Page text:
The End of China’s Rise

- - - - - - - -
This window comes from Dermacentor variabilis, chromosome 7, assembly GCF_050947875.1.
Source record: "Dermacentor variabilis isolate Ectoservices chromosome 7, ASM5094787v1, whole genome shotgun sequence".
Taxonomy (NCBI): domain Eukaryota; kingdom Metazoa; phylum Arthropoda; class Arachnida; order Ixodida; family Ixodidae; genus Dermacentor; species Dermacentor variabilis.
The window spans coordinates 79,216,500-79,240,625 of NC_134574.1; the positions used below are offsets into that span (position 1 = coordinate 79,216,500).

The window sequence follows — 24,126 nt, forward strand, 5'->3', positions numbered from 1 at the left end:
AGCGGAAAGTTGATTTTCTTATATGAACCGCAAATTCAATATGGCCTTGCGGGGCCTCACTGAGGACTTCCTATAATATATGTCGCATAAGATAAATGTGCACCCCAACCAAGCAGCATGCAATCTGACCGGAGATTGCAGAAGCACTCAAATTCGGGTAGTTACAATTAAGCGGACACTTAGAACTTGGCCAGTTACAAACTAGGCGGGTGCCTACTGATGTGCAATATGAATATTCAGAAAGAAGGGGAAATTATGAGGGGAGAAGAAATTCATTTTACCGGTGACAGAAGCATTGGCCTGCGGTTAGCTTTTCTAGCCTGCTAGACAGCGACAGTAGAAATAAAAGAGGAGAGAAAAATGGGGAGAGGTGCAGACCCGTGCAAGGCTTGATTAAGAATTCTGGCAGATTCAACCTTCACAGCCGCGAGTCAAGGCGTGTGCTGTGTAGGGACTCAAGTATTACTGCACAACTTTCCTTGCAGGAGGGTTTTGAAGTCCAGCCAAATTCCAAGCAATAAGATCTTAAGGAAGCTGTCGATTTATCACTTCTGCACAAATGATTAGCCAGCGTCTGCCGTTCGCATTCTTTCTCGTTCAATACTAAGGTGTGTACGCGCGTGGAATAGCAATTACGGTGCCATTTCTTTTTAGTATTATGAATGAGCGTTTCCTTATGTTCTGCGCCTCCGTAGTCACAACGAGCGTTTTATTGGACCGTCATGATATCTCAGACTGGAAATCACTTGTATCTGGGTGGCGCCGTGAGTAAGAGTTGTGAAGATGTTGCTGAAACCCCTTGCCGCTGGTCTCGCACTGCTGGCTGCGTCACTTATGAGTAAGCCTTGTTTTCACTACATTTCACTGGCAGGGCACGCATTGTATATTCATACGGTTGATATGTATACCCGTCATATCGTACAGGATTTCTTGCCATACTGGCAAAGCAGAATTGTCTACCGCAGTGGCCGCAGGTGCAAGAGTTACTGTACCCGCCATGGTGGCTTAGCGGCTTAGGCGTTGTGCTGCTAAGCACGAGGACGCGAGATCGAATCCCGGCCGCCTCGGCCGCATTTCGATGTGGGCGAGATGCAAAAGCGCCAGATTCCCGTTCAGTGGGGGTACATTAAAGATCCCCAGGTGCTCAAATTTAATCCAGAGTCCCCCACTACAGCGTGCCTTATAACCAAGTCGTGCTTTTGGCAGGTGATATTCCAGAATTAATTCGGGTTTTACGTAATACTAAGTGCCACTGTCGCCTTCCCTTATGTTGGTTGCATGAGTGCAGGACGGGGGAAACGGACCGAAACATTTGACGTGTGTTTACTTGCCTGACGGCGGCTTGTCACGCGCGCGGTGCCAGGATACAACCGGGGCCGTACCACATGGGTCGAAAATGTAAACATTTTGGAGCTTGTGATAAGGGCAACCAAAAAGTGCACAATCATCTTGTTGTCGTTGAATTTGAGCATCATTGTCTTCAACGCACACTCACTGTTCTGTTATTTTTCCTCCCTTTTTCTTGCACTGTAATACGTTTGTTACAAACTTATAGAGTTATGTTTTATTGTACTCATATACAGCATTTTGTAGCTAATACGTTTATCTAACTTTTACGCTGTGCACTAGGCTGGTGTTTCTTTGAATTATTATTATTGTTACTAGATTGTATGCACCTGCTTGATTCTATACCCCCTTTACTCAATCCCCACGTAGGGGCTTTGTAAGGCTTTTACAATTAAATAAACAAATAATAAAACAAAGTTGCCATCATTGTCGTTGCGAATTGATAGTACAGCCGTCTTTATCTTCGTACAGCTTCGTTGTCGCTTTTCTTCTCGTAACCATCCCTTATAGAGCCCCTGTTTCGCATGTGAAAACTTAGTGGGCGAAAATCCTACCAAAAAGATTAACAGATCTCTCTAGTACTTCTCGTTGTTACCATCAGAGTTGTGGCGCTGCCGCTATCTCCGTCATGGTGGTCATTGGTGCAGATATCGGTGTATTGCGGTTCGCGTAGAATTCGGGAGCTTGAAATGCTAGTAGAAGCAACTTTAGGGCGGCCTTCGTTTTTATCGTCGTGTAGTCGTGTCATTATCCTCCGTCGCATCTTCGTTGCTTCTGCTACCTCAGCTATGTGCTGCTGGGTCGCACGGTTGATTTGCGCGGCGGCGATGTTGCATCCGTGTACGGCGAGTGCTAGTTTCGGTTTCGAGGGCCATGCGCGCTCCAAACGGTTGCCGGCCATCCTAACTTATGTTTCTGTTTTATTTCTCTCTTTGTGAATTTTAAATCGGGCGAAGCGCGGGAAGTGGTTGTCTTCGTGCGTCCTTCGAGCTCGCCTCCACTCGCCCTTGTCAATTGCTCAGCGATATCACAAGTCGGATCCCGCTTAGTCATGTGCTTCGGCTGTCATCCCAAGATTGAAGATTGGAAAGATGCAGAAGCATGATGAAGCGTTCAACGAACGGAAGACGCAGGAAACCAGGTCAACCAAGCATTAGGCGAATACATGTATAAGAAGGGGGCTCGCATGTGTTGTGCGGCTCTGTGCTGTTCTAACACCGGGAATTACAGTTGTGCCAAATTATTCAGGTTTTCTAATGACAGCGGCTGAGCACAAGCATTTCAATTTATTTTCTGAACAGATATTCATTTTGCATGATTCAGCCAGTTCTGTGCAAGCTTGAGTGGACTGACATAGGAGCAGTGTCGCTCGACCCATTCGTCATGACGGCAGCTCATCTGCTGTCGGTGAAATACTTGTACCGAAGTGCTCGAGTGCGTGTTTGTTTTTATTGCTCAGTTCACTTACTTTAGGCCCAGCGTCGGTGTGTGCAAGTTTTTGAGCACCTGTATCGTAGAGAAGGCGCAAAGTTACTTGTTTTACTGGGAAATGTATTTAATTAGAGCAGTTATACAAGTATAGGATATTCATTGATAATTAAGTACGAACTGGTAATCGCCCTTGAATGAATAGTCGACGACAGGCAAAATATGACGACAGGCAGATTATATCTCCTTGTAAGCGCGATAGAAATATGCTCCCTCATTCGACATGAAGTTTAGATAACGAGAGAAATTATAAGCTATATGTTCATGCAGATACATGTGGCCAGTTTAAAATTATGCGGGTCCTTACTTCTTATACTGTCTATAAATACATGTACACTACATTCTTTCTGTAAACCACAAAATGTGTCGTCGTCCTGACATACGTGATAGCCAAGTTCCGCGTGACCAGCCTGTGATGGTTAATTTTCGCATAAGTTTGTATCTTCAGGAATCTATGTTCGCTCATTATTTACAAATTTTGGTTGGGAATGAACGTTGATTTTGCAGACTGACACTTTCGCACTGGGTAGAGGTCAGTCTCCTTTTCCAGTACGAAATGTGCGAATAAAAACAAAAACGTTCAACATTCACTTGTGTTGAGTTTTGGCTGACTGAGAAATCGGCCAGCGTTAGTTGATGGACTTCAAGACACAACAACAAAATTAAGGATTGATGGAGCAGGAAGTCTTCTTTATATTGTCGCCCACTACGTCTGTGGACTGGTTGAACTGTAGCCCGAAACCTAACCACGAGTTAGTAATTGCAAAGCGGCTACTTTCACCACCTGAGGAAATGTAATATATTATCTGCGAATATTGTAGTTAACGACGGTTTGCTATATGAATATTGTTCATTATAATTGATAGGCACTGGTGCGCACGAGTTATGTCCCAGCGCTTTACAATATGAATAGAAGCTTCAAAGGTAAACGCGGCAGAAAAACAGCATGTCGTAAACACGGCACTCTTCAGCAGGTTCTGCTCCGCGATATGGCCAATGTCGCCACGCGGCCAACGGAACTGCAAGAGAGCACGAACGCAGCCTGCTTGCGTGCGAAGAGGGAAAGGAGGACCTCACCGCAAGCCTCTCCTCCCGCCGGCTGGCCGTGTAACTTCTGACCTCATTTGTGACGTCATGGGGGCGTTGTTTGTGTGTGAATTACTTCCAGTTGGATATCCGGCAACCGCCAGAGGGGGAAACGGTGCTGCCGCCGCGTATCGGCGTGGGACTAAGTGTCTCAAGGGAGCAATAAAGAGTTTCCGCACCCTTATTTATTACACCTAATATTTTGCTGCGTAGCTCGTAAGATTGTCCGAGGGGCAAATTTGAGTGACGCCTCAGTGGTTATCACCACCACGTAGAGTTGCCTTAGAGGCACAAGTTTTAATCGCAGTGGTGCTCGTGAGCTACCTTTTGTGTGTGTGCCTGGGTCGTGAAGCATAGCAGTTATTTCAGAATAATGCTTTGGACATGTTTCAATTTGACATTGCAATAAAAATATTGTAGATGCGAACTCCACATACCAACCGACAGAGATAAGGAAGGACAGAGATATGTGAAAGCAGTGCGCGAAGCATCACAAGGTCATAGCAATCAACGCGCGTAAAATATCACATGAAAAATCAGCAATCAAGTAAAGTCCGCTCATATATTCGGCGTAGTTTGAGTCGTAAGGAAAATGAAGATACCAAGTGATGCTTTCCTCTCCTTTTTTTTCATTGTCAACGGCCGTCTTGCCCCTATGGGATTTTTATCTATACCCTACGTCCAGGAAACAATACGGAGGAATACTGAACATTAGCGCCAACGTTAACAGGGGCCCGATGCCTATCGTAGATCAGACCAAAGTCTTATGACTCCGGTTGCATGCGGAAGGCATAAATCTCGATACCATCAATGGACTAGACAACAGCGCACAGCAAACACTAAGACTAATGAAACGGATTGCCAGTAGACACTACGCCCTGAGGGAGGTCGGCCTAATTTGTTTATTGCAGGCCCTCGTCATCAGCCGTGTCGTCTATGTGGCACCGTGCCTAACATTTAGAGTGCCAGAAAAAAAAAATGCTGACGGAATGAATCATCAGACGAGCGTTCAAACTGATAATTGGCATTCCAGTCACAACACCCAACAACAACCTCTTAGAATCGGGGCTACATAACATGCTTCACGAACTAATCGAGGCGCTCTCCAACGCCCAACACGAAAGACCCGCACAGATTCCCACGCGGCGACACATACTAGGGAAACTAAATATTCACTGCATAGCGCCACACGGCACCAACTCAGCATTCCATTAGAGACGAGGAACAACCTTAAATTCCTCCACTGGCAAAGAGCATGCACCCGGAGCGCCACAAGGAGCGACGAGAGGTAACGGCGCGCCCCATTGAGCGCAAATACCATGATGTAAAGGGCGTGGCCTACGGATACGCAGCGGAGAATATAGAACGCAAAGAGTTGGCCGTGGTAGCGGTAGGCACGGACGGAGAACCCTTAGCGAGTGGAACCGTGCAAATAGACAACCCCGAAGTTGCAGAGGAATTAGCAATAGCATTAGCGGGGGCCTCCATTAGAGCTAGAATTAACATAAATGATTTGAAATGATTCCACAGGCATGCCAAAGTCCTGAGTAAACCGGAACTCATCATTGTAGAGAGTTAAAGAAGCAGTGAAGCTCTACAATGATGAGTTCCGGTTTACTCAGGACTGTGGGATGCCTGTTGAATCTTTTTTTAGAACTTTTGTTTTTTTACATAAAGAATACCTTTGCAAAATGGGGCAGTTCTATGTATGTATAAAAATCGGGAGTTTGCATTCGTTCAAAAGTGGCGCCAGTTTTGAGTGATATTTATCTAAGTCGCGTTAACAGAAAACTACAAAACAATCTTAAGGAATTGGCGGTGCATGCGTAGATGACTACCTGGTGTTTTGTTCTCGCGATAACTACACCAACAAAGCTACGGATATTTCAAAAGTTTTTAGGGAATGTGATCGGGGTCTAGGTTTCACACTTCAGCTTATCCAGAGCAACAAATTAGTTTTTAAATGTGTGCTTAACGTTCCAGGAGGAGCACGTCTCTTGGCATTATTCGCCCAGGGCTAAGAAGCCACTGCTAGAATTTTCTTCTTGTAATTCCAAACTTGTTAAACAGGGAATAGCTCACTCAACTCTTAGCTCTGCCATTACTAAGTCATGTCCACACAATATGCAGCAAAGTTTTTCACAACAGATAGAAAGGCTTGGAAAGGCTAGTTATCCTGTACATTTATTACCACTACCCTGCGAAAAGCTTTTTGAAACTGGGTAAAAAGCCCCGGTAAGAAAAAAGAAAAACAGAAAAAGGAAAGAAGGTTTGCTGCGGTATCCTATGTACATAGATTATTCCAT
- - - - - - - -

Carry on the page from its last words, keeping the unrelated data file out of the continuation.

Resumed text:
Beginning in the mid-2010s—well before the tariff war with Donald Trump’s United States—China’s economic dynamism began to fade as the country’s investment- and export-driven growth model reached exhaustion. The imperative need to restructure toward domestic consumption–driven growth was hamstrung by growing demographic imbalances (e.g., the shrinking workforce) and mounting societal debt. China’s rapid international rise in relative material power terms had ended—or in a best—case scenario had stalled-while the leaders planned bold new reforms (which have yet to appear). What was the consequence of this development for Chinese debates on soft power in international relations? Did China’s troubled new economic outlook induce a caution in projections concerning Chinese soft power? The answer is no. Chinese analysts of soft power failed to perceive the country’s economic weaknesses. Instead, they continued to profess a probably misguided confidence that China’s unstoppable, inevitable economic rise would eventually translate easily into relative soft power gains.